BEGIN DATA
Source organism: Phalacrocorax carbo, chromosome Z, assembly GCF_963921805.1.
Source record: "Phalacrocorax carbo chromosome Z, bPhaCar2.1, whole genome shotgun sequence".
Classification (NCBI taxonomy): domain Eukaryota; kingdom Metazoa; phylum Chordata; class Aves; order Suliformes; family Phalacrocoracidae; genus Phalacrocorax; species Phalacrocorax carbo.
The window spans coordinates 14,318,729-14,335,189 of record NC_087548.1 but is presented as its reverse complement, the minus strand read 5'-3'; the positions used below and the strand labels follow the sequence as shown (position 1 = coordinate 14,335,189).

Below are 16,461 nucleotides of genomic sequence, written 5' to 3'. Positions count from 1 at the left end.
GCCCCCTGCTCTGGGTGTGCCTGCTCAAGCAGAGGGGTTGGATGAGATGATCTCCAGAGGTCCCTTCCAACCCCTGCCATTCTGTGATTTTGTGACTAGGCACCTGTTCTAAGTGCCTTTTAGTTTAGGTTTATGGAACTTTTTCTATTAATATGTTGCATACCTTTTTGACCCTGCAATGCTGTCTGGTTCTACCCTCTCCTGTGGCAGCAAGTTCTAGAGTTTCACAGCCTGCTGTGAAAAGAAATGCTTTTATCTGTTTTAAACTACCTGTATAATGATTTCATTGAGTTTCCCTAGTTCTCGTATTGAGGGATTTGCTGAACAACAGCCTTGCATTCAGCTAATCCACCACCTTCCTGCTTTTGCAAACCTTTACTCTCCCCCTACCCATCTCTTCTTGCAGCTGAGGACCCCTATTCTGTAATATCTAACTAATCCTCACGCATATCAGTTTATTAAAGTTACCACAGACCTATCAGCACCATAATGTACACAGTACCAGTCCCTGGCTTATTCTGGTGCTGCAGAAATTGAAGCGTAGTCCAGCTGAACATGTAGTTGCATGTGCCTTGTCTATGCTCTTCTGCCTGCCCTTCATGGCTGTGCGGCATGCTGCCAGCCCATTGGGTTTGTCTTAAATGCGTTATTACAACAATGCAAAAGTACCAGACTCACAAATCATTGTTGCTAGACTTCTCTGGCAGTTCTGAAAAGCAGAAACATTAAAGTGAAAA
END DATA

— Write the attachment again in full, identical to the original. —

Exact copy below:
Source organism: Phalacrocorax carbo, chromosome Z, assembly GCF_963921805.1.
Source record: "Phalacrocorax carbo chromosome Z, bPhaCar2.1, whole genome shotgun sequence".
Classification (NCBI taxonomy): domain Eukaryota; kingdom Metazoa; phylum Chordata; class Aves; order Suliformes; family Phalacrocoracidae; genus Phalacrocorax; species Phalacrocorax carbo.
The window spans coordinates 14,318,729-14,335,189 of record NC_087548.1 but is presented as its reverse complement, the minus strand read 5'-3'; the positions used below and the strand labels follow the sequence as shown (position 1 = coordinate 14,335,189).

Below are 16,461 nucleotides of genomic sequence, written 5' to 3'. Positions count from 1 at the left end.
GCCCCCTGCTCTGGGTGTGCCTGCTCAAGCAGAGGGGTTGGATGAGATGATCTCCAGAGGTCCCTTCCAACCCCTGCCATTCTGTGATTTTGTGACTAGGCACCTGTTCTAAGTGCCTTTTAGTTTAGGTTTATGGAACTTTTTCTATTAATATGTTGCATACCTTTTTGACCCTGCAATGCTGTCTGGTTCTACCCTCTCCTGTGGCAGCAAGTTCTAGAGTTTCACAGCCTGCTGTGAAAAGAAATGCTTTTATCTGTTTTAAACTACCTGTATAATGATTTCATTGAGTTTCCCTAGTTCTCGTATTGAGGGATTTGCTGAACAACAGCCTTGCATTCAGCTAATCCACCACCTTCCTGCTTTTGCAAACCTTTACTCTCCCCCTACCCATCTCTTCTTGCAGCTGAGGACCCCTATTCTGTAATATCTAACTAATCCTCACGCATATCAGTTTATTAAAGTTACCACAGACCTATCAGCACCATAATGTACACAGTACCAGTCCCTGGCTTATTCTGGTGCTGCAGAAATTGAAGCGTAGTCCAGCTGAACATGTAGTTGCATGTGCCTTGTCTATGCTCTTCTGCCTGCCCTTCATGGCTGTGCGGCATGCTGCCAGCCCATTGGGTTTGTCTTAAATGCGTTATTACAACAATGCAAAAGTACCAGACTCACAAATCATTGTTGCTAGACTTCTCTGGCAGTTCTGAAAAGCAGAAACATTAAAGTGAAAA